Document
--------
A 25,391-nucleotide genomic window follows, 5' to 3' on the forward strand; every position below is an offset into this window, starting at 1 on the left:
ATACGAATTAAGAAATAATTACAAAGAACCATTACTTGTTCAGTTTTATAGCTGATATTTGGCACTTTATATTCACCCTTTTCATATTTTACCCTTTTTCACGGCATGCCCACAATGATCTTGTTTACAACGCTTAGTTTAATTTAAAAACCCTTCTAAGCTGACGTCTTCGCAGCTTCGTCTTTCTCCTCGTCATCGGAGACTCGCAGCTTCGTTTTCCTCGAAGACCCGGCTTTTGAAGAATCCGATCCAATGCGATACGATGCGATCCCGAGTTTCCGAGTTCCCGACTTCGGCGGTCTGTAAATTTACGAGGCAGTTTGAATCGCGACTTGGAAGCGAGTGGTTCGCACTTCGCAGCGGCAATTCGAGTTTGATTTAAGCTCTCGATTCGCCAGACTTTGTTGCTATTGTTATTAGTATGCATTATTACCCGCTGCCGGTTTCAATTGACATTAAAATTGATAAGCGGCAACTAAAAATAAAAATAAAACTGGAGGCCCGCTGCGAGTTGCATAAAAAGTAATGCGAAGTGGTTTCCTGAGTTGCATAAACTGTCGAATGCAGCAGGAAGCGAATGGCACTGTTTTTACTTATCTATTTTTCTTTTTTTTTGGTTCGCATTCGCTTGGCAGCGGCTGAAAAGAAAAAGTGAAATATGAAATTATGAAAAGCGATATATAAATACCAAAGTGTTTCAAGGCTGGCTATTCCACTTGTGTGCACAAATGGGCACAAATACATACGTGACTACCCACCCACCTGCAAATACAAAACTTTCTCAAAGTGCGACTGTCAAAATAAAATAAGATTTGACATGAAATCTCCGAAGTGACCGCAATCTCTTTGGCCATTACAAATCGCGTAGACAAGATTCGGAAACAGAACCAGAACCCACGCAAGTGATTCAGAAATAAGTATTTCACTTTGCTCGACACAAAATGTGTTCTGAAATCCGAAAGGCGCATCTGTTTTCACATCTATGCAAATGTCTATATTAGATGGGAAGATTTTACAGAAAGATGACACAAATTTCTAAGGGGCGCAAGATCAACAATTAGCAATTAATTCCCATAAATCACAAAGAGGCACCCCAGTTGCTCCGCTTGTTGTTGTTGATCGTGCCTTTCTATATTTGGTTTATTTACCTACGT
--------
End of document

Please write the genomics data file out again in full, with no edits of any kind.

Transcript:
A 25,391-nucleotide genomic window follows, 5' to 3' on the forward strand; every position below is an offset into this window, starting at 1 on the left:
ATACGAATTAAGAAATAATTACAAAGAACCATTACTTGTTCAGTTTTATAGCTGATATTTGGCACTTTATATTCACCCTTTTCATATTTTACCCTTTTTCACGGCATGCCCACAATGATCTTGTTTACAACGCTTAGTTTAATTTAAAAACCCTTCTAAGCTGACGTCTTCGCAGCTTCGTCTTTCTCCTCGTCATCGGAGACTCGCAGCTTCGTTTTCCTCGAAGACCCGGCTTTTGAAGAATCCGATCCAATGCGATACGATGCGATCCCGAGTTTCCGAGTTCCCGACTTCGGCGGTCTGTAAATTTACGAGGCAGTTTGAATCGCGACTTGGAAGCGAGTGGTTCGCACTTCGCAGCGGCAATTCGAGTTTGATTTAAGCTCTCGATTCGCCAGACTTTGTTGCTATTGTTATTAGTATGCATTATTACCCGCTGCCGGTTTCAATTGACATTAAAATTGATAAGCGGCAACTAAAAATAAAAATAAAACTGGAGGCCCGCTGCGAGTTGCATAAAAAGTAATGCGAAGTGGTTTCCTGAGTTGCATAAACTGTCGAATGCAGCAGGAAGCGAATGGCACTGTTTTTACTTATCTATTTTTCTTTTTTTTTGGTTCGCATTCGCTTGGCAGCGGCTGAAAAGAAAAAGTGAAATATGAAATTATGAAAAGCGATATATAAATACCAAAGTGTTTCAAGGCTGGCTATTCCACTTGTGTGCACAAATGGGCACAAATACATACGTGACTACCCACCCACCTGCAAATACAAAACTTTCTCAAAGTGCGACTGTCAAAATAAAATAAGATTTGACATGAAATCTCCGAAGTGACCGCAATCTCTTTGGCCATTACAAATCGCGTAGACAAGATTCGGAAACAGAACCAGAACCCACGCAAGTGATTCAGAAATAAGTATTTCACTTTGCTCGACACAAAATGTGTTCTGAAATCCGAAAGGCGCATCTGTTTTCACATCTATGCAAATGTCTATATTAGATGGGAAGATTTTACAGAAAGATGACACAAATTTCTAAGGGGCGCAAGATCAACAATTAGCAATTAATTCCCATAAATCACAAAGAGGCACCCCAGTTGCTCCGCTTGTTGTTGTTGATCGTGCCTTTCTATATTTGGTTTATTTACCTACGT